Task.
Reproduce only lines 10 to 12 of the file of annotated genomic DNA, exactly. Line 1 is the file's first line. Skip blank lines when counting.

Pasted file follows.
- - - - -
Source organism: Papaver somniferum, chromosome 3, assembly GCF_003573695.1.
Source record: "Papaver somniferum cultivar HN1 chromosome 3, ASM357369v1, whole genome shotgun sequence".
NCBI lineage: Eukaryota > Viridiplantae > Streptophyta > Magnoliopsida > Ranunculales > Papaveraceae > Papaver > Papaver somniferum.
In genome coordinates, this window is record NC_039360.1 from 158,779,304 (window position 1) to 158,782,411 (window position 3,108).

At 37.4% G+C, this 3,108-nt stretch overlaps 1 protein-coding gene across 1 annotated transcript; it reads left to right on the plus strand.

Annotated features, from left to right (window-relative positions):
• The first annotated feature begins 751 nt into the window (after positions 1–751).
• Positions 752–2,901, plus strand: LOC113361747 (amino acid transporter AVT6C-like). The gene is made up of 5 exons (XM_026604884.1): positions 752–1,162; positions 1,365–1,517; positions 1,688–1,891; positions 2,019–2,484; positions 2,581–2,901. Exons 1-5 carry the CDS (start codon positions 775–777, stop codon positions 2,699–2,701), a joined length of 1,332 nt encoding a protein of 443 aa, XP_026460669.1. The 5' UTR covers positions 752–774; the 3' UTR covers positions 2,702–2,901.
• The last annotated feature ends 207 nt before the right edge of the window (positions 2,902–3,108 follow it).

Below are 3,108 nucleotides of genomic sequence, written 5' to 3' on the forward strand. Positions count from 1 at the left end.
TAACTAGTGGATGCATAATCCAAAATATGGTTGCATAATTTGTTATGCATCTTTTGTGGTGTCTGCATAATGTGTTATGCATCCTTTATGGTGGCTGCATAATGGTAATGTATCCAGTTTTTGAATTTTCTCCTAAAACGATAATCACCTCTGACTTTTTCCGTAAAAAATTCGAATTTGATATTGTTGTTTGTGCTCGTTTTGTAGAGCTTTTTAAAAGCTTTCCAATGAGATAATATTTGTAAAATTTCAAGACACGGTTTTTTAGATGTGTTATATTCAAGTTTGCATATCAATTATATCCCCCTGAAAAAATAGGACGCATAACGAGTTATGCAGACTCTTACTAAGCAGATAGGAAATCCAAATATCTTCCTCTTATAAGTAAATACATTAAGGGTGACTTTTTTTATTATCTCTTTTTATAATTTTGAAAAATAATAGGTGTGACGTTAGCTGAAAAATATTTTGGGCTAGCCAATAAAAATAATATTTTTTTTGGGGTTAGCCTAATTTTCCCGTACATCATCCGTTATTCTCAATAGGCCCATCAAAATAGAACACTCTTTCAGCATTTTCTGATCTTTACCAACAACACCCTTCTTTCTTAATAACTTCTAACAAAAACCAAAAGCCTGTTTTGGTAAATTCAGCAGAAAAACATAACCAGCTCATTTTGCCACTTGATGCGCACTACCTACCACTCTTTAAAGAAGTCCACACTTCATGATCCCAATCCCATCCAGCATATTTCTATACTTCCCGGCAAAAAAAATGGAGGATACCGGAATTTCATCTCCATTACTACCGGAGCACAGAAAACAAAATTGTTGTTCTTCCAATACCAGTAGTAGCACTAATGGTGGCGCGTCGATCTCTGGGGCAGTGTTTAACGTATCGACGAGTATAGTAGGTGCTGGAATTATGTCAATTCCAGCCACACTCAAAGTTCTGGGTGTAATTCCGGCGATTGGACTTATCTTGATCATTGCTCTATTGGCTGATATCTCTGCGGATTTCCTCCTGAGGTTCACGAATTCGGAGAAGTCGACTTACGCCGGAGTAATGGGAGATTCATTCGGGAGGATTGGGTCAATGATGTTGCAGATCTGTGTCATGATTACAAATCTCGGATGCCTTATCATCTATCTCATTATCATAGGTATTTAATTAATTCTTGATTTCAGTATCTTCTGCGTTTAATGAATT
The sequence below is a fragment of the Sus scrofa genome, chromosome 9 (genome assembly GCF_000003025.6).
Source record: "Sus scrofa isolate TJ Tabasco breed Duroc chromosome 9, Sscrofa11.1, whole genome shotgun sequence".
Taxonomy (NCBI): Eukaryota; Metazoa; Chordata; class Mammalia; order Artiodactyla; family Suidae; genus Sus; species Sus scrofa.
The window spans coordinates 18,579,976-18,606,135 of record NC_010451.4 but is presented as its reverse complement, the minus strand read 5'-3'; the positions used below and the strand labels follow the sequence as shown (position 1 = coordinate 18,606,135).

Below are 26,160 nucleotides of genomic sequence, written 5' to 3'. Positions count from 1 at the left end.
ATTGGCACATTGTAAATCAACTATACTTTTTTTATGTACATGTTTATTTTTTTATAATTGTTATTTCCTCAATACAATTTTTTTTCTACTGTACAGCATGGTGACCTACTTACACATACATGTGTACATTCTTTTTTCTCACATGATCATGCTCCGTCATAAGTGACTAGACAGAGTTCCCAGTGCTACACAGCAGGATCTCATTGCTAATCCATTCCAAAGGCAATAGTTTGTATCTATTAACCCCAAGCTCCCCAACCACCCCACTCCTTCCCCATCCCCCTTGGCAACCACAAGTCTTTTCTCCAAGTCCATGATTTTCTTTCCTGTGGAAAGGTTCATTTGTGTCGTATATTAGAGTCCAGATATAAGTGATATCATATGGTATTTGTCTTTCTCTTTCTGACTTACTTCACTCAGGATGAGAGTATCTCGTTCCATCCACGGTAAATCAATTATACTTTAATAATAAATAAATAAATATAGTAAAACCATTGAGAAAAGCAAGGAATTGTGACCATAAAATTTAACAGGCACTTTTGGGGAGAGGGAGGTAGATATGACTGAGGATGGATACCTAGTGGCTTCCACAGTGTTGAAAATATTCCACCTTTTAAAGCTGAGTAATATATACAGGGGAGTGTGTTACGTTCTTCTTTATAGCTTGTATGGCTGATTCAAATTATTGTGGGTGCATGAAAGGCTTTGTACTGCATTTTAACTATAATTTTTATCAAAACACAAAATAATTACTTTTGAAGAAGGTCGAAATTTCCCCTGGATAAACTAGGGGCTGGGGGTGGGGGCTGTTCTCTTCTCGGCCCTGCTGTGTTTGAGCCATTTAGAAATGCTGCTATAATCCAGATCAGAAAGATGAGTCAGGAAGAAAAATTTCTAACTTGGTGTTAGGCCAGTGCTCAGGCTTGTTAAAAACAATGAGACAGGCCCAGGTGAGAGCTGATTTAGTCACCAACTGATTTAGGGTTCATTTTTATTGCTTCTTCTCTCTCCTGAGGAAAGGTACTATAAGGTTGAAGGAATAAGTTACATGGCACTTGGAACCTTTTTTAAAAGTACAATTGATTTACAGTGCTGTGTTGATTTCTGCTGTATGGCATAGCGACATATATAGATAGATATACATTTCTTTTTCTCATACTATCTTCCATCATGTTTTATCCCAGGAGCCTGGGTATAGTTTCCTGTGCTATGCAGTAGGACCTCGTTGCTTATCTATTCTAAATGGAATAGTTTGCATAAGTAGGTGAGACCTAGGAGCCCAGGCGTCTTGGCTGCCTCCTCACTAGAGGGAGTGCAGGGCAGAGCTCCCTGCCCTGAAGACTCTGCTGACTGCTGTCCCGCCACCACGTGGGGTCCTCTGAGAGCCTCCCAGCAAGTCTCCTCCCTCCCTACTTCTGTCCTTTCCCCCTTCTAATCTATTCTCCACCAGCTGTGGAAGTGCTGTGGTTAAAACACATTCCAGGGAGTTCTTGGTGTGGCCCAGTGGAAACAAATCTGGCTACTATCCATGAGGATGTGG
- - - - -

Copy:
Below are 3,108 nucleotides of genomic sequence, written 5' to 3' on the forward strand. Positions count from 1 at the left end.
TAACTAGTGGATGCATAATCCAAAATATGGTTGCATAATTTGTTATGCATCTTTTGTGGTGTCTGCATAATGTGTTATGCATCCTTTATGGTGGCTGCATAATGGTAATGTATCCAGTTTTTGAATTTTCTCCTAAAACGATAATCACCTCTGACTTTTTCCGTAAAAAATTCGAATTTGATATTGTTGTTTGTGCTCGTTTTGTAGAGCTTTTTAAAAGCTTTCCAATGAGATAATATTTGTAAAATTTCAAGACACGGTTTTTTAGATGTGTTATATTCAAGTTTGCATATCAATTATATCCCCCTGAAAAAATAGGACGCATAACGAGTTATGCAGACTCTTACTAAGCAGATAGGAAATCCAAATATCTTCCTCTTATAAGTAAATACATTAAGGGTGACTTTTTTTATTATCTCTTTTTATAATTTTGAAAAATAATAGGTGTGACGTTAGCTGAAAAATATTTTGGGCTAGCCAATAAAAATAATATTTTTTTTGGGGTTAGCCTAATTTTCCCGTACATCATCCGTTATTCTCAATAGGCCCATCAAAATAGAACACTCTTTCAGCATTTTCTGATCTTTACCAACAACACCCTTCTTTCTTAATAACTTCTAACAAAAACCAAAAGCCTGTTTTGGTAAATTCAGCAGAAAAACATAACCAGCTCATTTTGCCACTTGATGCGCACTACCTACCACTCTTTAAAGAAGTCCACACTTCATGATCCCAATCCCATCCAGCATATTTCTATACTTCCCGGCAAAAAAAATGGAGGATACCGGAATTTCATCTCCATTACTACCGGAGCACAGAAAACAAAATTGTTGTTCTTCCAATACCAGTAGTAGCACTAATGGTGGCGCGTCGATCTCTGGGGCAGTGTTTAACGTATCGACGAGTATAGTAGGTGCTGGAATTATGTCAATTCCAGCCACACTCAAAGTTCTGGGTGTAATTCCGGCGATTGGACTTATCTTGATCATTGCTCTATTGGCTGATATCTCTGCGGATTTCCTCCTGAGGTTCACGAATTCGGAGAAGTCGACTTACGCCGGAGTAATGGGAGATTCATTCGGGAGGATTGGGTCAATGATGTTGCAGATCTGTGTCATGATTACAAATCTCGGATGCCTTATCATCTATCTCATTATCATAGGTATTTAATTAATTCTTGATTTCAGTATCTTCTGCGTTTAATGAATT
The sequence below is a fragment of the Sus scrofa genome, chromosome 9 (genome assembly GCF_000003025.6).